US President Barack Obama refused to rule out US action in Iraq against Sunni Islamist militants who have surged out of the north to head towards Baghdad, threatening to divide the country and establish their own jihadist state.
Hours after ethnic Kurdish forces took advantage of the chaos to take control of the oil hub of Kirkuk as the forces of the Shi’ite-led government abandoned their posts, Obama was asked if he might order drone strikes or other action to halt the insurgency. “I don’t rule anything out,” he said.
He added that the United States had an interest in denying a foothold to the militants and that Washington was prepared to take military action when its national security interests are threatened.
In Mosul, Sunni militants of the Islamic State of Iraq and Syria (ISIS) staged a parade of American Humvee patrol cars seized from a collapsing Iraqi army.
At Baiji, near Kirkuk, insurgents surrounded Iraq’s largest refinery underscoring the potential threat to the oil industry.
At Mosul, which had a population close to two million before recent events forced hundreds of thousands to flee, witnesses saw ISIS fly two helicopters over the parade, apparently the first time the militant group has obtained aircraft in years of waging insurgency.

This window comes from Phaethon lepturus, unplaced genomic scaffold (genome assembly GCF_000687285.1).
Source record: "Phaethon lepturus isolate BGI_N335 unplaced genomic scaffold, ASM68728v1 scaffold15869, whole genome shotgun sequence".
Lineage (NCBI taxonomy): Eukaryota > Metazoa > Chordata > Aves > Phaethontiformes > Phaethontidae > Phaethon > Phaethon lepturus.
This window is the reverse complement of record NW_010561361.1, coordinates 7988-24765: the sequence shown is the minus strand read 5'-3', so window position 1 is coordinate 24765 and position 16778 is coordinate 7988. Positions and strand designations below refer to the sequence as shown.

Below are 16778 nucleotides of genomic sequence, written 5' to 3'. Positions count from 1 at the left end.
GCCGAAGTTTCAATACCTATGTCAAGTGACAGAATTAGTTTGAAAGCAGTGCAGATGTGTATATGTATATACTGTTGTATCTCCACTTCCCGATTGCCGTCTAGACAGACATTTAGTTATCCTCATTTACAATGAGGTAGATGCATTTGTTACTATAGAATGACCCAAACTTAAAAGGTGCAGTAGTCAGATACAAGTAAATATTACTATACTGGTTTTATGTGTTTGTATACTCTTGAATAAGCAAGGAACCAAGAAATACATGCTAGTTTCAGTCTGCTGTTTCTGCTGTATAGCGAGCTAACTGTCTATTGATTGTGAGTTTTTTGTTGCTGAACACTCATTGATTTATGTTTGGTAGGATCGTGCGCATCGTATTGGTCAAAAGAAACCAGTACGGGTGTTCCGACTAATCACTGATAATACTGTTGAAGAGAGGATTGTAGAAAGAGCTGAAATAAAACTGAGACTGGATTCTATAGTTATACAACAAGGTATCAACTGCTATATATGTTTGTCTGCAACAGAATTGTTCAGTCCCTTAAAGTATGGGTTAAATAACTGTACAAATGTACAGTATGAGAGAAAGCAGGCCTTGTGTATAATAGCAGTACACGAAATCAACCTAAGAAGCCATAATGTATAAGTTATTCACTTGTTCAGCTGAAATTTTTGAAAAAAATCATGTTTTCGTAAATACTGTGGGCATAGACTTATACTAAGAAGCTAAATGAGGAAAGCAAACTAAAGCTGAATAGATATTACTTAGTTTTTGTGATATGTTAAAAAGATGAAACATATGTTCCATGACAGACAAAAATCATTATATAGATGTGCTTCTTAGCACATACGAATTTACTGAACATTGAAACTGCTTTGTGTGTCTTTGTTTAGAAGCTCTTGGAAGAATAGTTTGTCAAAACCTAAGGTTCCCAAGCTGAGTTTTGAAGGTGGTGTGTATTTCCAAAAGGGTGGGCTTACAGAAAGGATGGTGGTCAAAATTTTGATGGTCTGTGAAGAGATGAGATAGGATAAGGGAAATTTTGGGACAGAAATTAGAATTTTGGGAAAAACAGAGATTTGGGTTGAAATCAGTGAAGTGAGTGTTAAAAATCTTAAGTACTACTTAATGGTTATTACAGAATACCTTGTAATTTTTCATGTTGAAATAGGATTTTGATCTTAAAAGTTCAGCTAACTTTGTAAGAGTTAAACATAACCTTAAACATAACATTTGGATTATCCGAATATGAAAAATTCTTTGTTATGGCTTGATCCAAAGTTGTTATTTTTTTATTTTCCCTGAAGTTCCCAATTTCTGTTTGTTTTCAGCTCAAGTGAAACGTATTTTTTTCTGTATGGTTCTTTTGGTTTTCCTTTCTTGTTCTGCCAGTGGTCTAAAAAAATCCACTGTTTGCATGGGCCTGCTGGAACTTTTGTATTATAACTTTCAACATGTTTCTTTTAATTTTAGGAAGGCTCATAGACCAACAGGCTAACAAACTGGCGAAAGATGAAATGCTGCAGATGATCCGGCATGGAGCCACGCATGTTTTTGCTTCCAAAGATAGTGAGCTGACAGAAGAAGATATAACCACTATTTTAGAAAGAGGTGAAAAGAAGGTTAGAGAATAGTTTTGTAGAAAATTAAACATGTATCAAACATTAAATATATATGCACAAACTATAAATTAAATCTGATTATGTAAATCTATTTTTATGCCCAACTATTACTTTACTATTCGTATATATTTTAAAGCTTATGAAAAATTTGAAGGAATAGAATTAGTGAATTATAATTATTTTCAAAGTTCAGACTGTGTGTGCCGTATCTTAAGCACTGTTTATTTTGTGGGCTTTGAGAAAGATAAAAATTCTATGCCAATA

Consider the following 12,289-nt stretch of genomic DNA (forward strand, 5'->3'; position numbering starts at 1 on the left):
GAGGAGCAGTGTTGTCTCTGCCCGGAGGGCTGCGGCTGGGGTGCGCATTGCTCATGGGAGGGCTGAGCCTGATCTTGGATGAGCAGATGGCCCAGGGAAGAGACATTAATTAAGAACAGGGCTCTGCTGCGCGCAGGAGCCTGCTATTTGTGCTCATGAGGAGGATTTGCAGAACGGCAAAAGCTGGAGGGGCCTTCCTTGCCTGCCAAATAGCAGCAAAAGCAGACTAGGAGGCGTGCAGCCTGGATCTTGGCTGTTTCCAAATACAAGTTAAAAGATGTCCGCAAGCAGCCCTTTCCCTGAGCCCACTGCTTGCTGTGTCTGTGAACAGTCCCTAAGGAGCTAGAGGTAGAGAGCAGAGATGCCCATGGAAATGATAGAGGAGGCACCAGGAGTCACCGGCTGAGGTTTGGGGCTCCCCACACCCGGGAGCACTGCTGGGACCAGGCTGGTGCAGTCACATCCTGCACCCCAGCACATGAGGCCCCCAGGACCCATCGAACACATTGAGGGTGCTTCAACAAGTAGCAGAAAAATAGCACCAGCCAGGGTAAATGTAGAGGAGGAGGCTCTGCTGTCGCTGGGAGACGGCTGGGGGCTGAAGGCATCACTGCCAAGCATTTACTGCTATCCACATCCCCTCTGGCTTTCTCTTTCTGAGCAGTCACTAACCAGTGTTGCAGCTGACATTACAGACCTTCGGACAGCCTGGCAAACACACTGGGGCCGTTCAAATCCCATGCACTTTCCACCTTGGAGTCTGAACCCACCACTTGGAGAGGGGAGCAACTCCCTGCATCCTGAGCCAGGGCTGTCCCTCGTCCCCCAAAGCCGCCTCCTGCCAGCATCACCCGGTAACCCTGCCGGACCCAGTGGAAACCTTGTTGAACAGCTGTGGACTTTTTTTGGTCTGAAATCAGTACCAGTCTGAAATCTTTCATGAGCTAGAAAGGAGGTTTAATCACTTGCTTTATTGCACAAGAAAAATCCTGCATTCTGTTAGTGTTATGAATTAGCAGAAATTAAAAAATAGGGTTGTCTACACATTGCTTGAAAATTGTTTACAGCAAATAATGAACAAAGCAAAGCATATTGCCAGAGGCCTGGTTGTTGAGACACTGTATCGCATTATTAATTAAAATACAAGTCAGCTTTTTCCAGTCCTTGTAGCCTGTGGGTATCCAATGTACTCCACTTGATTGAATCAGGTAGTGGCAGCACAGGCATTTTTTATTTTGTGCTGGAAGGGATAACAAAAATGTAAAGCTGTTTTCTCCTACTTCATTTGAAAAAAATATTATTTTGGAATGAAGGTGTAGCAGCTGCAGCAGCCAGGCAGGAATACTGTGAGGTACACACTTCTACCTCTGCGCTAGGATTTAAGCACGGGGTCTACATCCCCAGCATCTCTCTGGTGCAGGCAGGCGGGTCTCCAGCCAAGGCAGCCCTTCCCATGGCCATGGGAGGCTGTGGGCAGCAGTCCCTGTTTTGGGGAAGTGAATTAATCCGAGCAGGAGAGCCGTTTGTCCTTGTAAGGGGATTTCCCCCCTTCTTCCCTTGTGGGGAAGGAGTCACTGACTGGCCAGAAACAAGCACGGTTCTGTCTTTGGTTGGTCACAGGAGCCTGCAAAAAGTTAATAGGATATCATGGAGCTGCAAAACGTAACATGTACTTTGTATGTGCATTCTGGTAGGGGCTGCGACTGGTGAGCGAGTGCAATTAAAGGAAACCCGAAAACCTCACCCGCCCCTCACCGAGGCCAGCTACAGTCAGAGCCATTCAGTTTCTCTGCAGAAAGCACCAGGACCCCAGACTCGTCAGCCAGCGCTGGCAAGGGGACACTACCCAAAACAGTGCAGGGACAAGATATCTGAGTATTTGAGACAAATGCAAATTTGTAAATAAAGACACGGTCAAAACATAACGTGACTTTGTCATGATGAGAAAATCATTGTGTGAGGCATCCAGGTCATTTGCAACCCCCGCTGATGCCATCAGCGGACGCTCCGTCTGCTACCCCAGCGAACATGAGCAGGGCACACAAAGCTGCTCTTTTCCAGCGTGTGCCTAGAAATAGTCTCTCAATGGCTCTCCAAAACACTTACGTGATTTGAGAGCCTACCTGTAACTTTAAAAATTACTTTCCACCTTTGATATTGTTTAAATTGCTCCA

Further south, the fighters extended their lightning advance to towns only about an hour’s drive from the capital, where Shi’ite militia are mobilising for a potential replay of the ethnic and sectarian bloodbath of 2006-2007. Trucks carrying Shi’ite volunteers in uniform rumbled towards the front lines to defend Baghdad.
The stunning advance of ISIS, which aims to build a state ruled on medieval Sunni Islamic principles across Syria and Iraq, is the biggest threat to Iraq since US troops withdrew from the country.
The security forces of Iraq’s autonomous Kurdish north, known as the peshmerga, or “those who confront death”, took over bases in Kirkuk vacated by the army, a spokesman said. Kurds have long dreamed of taking Kirkuk and its huge oil reserves. They regard the city, just outside their autonomous region, as their historic capital, and peshmerga units were already present in an uneasy balance with government forces.
Since Tuesday, black-clad ISIS fighters who do not recognise the region’s modern frontiers have seized Mosul and Tikrit, Saddam’s home town, and other towns and cities north of Baghdad. The army has evaporated in the face of the onslaught, abandoning bases and US-provided weapons.
Militants have set up military councils to run the towns they captured, residents said. “They came in hundreds to my town and said they are not here for blood or revenge but they seek reforms and to impose justice. They picked a retired general to run the town,” said a tribal figure from the town of Alam.
“‘Our final destination will be Baghdad, the decisive battle will be there,’ that’s what their leader kept repeating,” the tribal figure said.
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